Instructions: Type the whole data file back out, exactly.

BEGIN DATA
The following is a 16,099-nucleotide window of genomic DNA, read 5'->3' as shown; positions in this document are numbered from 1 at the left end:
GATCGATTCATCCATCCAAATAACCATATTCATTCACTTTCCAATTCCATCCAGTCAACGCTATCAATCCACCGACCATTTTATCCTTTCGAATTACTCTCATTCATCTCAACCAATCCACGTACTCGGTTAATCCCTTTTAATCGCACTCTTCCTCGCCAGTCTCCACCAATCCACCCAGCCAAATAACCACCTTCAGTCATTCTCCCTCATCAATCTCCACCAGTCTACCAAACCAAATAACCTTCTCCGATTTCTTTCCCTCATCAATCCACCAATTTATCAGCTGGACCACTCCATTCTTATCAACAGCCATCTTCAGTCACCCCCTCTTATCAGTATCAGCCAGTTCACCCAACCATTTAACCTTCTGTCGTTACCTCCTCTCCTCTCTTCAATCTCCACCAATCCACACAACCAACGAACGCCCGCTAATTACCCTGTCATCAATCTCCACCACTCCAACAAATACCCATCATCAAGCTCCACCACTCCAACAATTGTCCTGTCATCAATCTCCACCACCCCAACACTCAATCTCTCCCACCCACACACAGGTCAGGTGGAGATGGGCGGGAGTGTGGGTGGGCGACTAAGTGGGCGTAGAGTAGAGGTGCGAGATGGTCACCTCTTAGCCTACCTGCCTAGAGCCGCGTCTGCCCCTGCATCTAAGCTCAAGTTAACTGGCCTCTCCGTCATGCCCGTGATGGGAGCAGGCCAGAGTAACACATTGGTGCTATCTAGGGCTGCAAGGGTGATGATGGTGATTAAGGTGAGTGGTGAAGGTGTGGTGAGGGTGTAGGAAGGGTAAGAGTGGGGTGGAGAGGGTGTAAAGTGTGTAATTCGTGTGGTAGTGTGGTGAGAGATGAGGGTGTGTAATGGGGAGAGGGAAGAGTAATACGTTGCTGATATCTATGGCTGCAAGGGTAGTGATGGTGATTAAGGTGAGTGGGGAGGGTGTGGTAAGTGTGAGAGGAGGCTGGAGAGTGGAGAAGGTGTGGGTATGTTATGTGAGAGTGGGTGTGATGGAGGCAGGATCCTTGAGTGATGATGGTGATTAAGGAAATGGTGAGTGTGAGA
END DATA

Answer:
The following is a 16,099-nucleotide window of genomic DNA, read 5'->3' as shown; positions in this document are numbered from 1 at the left end:
GATCGATTCATCCATCCAAATAACCATATTCATTCACTTTCCAATTCCATCCAGTCAACGCTATCAATCCACCGACCATTTTATCCTTTCGAATTACTCTCATTCATCTCAACCAATCCACGTACTCGGTTAATCCCTTTTAATCGCACTCTTCCTCGCCAGTCTCCACCAATCCACCCAGCCAAATAACCACCTTCAGTCATTCTCCCTCATCAATCTCCACCAGTCTACCAAACCAAATAACCTTCTCCGATTTCTTTCCCTCATCAATCCACCAATTTATCAGCTGGACCACTCCATTCTTATCAACAGCCATCTTCAGTCACCCCCTCTTATCAGTATCAGCCAGTTCACCCAACCATTTAACCTTCTGTCGTTACCTCCTCTCCTCTCTTCAATCTCCACCAATCCACACAACCAACGAACGCCCGCTAATTACCCTGTCATCAATCTCCACCACTCCAACAAATACCCATCATCAAGCTCCACCACTCCAACAATTGTCCTGTCATCAATCTCCACCACCCCAACACTCAATCTCTCCCACCCACACACAGGTCAGGTGGAGATGGGCGGGAGTGTGGGTGGGCGACTAAGTGGGCGTAGAGTAGAGGTGCGAGATGGTCACCTCTTAGCCTACCTGCCTAGAGCCGCGTCTGCCCCTGCATCTAAGCTCAAGTTAACTGGCCTCTCCGTCATGCCCGTGATGGGAGCAGGCCAGAGTAACACATTGGTGCTATCTAGGGCTGCAAGGGTGATGATGGTGATTAAGGTGAGTGGTGAAGGTGTGGTGAGGGTGTAGGAAGGGTAAGAGTGGGGTGGAGAGGGTGTAAAGTGTGTAATTCGTGTGGTAGTGTGGTGAGAGATGAGGGTGTGTAATGGGGAGAGGGAAGAGTAATACGTTGCTGATATCTATGGCTGCAAGGGTAGTGATGGTGATTAAGGTGAGTGGGGAGGGTGTGGTAAGTGTGAGAGGAGGCTGGAGAGTGGAGAAGGTGTGGGTATGTTATGTGAGAGTGGGTGTGATGGAGGCAGGATCCTTGAGTGATGATGGTGATTAAGGAAATGGTGAGTGTGAGA